I've been seeing a ton of posts here about this, because it seems that now thatS&T is downsizing everybody is looking for the next best thing.
I am addressing this because I think it needs to be said, and it seems to be what most of these threads come down to. This is definitely geared towards energy but the concepts apply for other commodities too.
1. There are no books or guides like there are for traditional S&T. Yes, there are a few books that you can read that can make you not sound like an idiot when you go interview. That's about the extent of it. They want you to be smart, they want you to work hard, they need you to be personable, and they want you to have some passion for this. They know there's not much you can possibly know, and don't really fully expect you to.
2. If you want to learn more, there are only a few ways. You can go get experience at an actual shop, or you can dive into EIA reports and the like. Both suck to do, both take a long time, both take a lot of further reading and time to fully understand. But experience is pretty much the only way.
3. That being said, if you want to go into physical commodities, just about the only way to do so is to go and work in the "back" office for a few years. This is because physical commodity trading is almost nothing like the trading you're thinking of. You must know the scheduling/operations side. You must know the risk side. It helps to know the financing side. And that's just the beginning. That's before you'll even be considered for a trading role. I have seen a few exceptions to this, but an understanding of how those companies operate makes it make sense - but those guys also have their backgrounds at very top companies.
4. If you are a student and you want to go into physical commodity trading, I have heard of two programs, and only two programs to do so out of undergrad. I can't even speak that well for either because I don't know much about them. One of them is at Texas A&M, and the other is at Tulane. From their websites, it looks like Texas A&M's program is geared towards undergrads. It looks like Tulane's is geared towards post-grads. I'll address this further in a minute.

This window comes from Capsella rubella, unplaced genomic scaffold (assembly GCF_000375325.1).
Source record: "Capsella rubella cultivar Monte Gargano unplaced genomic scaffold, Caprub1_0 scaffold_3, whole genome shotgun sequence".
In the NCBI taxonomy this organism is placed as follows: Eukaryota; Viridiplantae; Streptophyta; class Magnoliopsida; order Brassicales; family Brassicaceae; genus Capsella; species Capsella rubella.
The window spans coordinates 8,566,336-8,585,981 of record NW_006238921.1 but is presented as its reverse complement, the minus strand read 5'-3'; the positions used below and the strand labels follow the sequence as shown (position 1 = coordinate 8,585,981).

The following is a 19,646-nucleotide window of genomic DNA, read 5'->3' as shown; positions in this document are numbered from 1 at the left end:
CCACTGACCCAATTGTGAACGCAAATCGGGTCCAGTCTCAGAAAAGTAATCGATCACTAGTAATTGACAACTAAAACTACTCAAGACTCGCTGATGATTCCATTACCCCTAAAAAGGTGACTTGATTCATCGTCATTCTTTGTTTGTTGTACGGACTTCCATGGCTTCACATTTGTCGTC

5. If you are a student, I'd say the best way in is not through Vitol/Glencore/Trafigura/Noble, etc. The people in the business will crush me for this, but it's the best analogy I have: the Majors and similar shops are like yourand boutiques. Vitol/Glencore/Trafigura/etc are like the / /Apollos of the banking world. They are where you go once you get your experience. They have some training programs, but they are management focused rather than trading focused. Which is badass if you're interested in managing a physical trading shop (in my opinion it could be cooler than trading at one in terms of overall, long-term experience) but just keep that in mind.
6. If you are a student, the word "target" takes on a whole new meaning. Your targets are now every major school in Texas. Of those schools, Texas A&M and U. Texas seem to dominate in terms of people placed each year, but that's probably because they are some of the biggest schools in the country. LSU and Tulane place very well also.
7. Keep in mind it's a different set of skills they're looking for. They have quants, sure, but it's not like you need perfect math scores to get a job here. Yes, it does help - don't underestimate that. Yes, you need to be good at it. Do you need to know some of the shit I see on here for S&T? Not really.
8. I'll add more as they come to me. Those who actually trade physical feel free to correct me as I'm sure this isn't entirely correct.